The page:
The presence of deep gravitational potentials has long been inferred from the large velocity widths of the emission lines seen in optical and ultraviolet spectra of AGNs. These are typically 2000 to 10,000 km s-1. If the large Doppler shifts arise from gravitationally bound gas, then the binding objects are both massive and compact. The obstacle to secure interpretation has always been the realization that gas is easy to push around: explosions and ejection of gas are common astrophysical phenomena. The observation that unambiguously points to relativistically deep gravitational potential wells is the detection of radio jets with plasma knots that are seen to move faster than the speed of light, c. Apparent expansion rates of 1 - 10 c are easily achieved if the true expansion rate approaches c and the jet is pointed almost at us.
The final pillar on which the BH paradigm is based is the observation that many AGN jets are well collimated and straight. Evidently AGN engines can remember ejection directions with precision for up to 107 yr. The natural explanation is a single rotating body that acts as a stable gyroscope. Alternative AGN engines that are made of many bodies - like stars and supernovae - do not easily make straight jets.
A variety of other evidence also is consistent with the BH picture, but the above arguments were the ones that persuaded a majority of the astronomical community to take the extreme step of adopting BHs as the probable engine for AGN activity. In the meantime, BH alternatives such as single supermassive stars and spinars were shown to be dynamically unstable and hence short-lived. Even if such objects can form, they are believed to collapse to BHs.
The above picture became paradigm long before there was direct evidence for BHs. Dynamical evidence is the subject of the present and following articles. Meanwhile, there are new kinds of observations that point directly to BH engines. In particular, recent observations by the Advanced Satellite for Cosmology and Astrophysics (ASCA) have provided strong evidence for relativistic motions in AGNs. The X-ray spectra of many Seyfert galaxy nuclei contain iron K emission lines (rest energies of 6.4 - 6.9 keV; see Figure 1). These lines show enormous Doppler broadening - in some cases approaching 100,000 km s-1 or 0.3c - as well as asymmetric line profiles that are consistent with relativistic boosting and dimming in the approaching and receding parts, respectively, of BH accretion disks as small as a few Schwarzschild radii.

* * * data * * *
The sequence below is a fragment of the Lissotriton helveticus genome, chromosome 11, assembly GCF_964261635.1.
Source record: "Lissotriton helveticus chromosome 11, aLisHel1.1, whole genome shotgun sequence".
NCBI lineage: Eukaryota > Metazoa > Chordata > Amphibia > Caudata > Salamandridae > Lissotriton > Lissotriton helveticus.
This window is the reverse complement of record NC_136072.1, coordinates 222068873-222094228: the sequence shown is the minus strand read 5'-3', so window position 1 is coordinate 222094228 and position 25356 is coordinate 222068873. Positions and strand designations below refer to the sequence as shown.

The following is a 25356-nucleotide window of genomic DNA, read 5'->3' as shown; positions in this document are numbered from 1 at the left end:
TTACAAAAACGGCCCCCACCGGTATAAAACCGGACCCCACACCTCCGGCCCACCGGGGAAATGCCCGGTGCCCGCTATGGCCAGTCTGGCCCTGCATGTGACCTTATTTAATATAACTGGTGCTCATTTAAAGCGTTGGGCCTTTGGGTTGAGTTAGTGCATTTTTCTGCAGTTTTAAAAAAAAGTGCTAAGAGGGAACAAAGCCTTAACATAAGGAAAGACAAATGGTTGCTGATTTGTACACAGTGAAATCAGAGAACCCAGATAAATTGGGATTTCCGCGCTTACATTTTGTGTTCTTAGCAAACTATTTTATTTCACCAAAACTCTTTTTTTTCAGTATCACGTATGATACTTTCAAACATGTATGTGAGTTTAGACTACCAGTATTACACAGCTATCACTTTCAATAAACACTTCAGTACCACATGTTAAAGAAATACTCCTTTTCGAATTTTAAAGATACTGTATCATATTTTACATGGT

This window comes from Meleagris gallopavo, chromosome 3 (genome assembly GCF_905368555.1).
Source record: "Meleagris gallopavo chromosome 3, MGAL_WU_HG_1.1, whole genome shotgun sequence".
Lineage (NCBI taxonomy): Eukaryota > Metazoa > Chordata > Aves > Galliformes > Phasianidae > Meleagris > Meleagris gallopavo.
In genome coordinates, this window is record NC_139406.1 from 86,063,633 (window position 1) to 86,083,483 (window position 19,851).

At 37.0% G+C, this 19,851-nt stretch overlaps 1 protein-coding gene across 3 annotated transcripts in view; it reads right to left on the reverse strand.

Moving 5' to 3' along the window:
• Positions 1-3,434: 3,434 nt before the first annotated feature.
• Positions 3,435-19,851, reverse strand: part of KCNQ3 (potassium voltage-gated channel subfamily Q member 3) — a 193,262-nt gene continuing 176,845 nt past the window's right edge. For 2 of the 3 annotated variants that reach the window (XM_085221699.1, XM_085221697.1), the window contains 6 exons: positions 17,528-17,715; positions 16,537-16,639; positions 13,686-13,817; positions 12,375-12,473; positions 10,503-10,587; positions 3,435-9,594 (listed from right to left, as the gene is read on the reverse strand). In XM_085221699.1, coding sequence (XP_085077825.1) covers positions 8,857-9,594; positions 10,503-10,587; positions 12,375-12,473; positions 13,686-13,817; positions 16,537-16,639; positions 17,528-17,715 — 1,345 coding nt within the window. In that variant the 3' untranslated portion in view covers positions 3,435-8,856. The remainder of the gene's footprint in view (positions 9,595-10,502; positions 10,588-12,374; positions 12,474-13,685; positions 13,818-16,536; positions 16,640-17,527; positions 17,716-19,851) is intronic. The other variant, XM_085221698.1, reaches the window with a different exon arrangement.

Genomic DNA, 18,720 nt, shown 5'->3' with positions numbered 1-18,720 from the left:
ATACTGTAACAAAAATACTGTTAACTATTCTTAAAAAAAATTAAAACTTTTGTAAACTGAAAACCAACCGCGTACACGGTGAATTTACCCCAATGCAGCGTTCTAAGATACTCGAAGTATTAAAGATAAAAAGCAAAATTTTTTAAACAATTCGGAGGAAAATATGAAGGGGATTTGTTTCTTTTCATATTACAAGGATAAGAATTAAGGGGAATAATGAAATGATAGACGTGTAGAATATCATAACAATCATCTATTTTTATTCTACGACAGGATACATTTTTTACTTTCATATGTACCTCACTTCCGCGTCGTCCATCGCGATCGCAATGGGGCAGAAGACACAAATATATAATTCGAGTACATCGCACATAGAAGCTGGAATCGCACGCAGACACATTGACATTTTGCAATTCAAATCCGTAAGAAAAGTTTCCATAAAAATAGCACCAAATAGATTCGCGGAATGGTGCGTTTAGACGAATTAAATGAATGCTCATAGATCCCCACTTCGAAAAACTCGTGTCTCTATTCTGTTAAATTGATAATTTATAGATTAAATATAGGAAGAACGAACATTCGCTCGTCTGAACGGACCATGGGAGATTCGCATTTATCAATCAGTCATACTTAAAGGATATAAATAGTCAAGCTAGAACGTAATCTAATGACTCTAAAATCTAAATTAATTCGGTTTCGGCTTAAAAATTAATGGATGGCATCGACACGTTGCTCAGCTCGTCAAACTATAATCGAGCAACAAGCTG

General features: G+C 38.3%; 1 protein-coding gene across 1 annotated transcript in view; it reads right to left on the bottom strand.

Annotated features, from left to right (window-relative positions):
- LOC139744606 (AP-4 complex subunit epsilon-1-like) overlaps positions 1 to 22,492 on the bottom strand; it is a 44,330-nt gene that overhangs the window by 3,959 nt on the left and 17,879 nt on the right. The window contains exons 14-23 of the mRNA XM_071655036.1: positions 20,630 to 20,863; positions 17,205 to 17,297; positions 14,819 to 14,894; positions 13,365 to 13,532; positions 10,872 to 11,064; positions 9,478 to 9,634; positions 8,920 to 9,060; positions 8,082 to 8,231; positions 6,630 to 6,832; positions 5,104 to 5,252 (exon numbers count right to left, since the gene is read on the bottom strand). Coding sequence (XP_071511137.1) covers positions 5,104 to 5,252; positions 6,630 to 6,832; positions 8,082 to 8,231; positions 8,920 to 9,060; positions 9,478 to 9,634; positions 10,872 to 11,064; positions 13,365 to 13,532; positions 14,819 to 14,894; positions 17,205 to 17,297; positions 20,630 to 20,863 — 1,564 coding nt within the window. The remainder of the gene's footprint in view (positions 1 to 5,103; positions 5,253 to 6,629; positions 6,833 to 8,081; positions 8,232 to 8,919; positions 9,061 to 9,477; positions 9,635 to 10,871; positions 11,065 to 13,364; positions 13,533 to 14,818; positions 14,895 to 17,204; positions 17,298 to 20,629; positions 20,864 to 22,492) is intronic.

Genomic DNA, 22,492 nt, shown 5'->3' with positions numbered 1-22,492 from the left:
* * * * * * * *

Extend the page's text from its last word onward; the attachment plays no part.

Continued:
The foregoing discussion applies to the most powerful members of the AGN family, namely quasars and high-luminosity Seyfert and radio galaxies. It is less compelling for the more abundant low-luminous objects, where energy requirements are less demanding and where long jets or superluminal motions are seen less frequently or less clearly. Therefore a small but vocal competing school of thought continues to argue that stellar processes alone, particularly those that occur during bursts of star formation, can reproduce many AGN characteristics. Nonetheless, dynamical evidence suggests that BHs do lurk in some mildly active nuclei, and, as discussed in the next article, even in the majority of inactive galaxies.
Figure 1. A composite x-ray spectrum of Seyfert nuclei taken with ASCA showing the relativistically broadened Fe K line. The solid line is a fit to the line profile using two Gaussians, a narrow component centered at 6.4 keV and a much broader, redshifted component. [Figure adapted from Nandra, K., et al. Astrophys. J. 477, 602 (1997).]